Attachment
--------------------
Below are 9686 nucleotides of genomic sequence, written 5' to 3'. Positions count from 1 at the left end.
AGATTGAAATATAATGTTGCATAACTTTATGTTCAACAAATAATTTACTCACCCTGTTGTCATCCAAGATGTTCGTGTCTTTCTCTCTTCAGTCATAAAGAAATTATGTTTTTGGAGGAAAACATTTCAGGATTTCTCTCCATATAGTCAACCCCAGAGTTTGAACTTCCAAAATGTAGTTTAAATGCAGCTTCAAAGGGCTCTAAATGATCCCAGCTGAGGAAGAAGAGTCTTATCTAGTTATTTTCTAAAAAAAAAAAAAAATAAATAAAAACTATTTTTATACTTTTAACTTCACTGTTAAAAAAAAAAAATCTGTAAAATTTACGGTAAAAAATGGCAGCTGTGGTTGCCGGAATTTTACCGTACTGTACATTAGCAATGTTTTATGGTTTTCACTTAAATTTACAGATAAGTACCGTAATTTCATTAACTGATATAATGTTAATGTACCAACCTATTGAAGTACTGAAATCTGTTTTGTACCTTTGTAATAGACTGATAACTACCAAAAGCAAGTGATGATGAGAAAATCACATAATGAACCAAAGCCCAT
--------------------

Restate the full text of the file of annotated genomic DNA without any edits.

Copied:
Below are 9686 nucleotides of genomic sequence, written 5' to 3'. Positions count from 1 at the left end.
AGATTGAAATATAATGTTGCATAACTTTATGTTCAACAAATAATTTACTCACCCTGTTGTCATCCAAGATGTTCGTGTCTTTCTCTCTTCAGTCATAAAGAAATTATGTTTTTGGAGGAAAACATTTCAGGATTTCTCTCCATATAGTCAACCCCAGAGTTTGAACTTCCAAAATGTAGTTTAAATGCAGCTTCAAAGGGCTCTAAATGATCCCAGCTGAGGAAGAAGAGTCTTATCTAGTTATTTTCTAAAAAAAAAAAAAAATAAATAAAAACTATTTTTATACTTTTAACTTCACTGTTAAAAAAAAAAAATCTGTAAAATTTACGGTAAAAAATGGCAGCTGTGGTTGCCGGAATTTTACCGTACTGTACATTAGCAATGTTTTATGGTTTTCACTTAAATTTACAGATAAGTACCGTAATTTCATTAACTGATATAATGTTAATGTACCAACCTATTGAAGTACTGAAATCTGTTTTGTACCTTTGTAATAGACTGATAACTACCAAAAGCAAGTGATGATGAGAAAATCACATAATGAACCAAAGCCCAT